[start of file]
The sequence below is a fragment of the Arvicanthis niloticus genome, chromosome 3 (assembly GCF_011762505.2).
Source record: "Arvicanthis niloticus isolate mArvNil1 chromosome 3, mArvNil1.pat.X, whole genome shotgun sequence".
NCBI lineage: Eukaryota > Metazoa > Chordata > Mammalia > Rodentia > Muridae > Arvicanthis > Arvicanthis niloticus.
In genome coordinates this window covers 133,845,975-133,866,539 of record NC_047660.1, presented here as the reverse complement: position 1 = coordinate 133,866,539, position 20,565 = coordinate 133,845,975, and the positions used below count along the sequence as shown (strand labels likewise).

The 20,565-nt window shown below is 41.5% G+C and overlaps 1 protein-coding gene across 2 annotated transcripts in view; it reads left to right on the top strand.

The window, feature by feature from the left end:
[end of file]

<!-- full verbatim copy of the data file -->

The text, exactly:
The sequence below is a fragment of the Arvicanthis niloticus genome, chromosome 3 (assembly GCF_011762505.2).
Source record: "Arvicanthis niloticus isolate mArvNil1 chromosome 3, mArvNil1.pat.X, whole genome shotgun sequence".
NCBI lineage: Eukaryota > Metazoa > Chordata > Mammalia > Rodentia > Muridae > Arvicanthis > Arvicanthis niloticus.
In genome coordinates this window covers 133,845,975-133,866,539 of record NC_047660.1, presented here as the reverse complement: position 1 = coordinate 133,866,539, position 20,565 = coordinate 133,845,975, and the positions used below count along the sequence as shown (strand labels likewise).

The 20,565-nt window shown below is 41.5% G+C and overlaps 1 protein-coding gene across 2 annotated transcripts in view; it reads left to right on the top strand.

The window, feature by feature from the left end: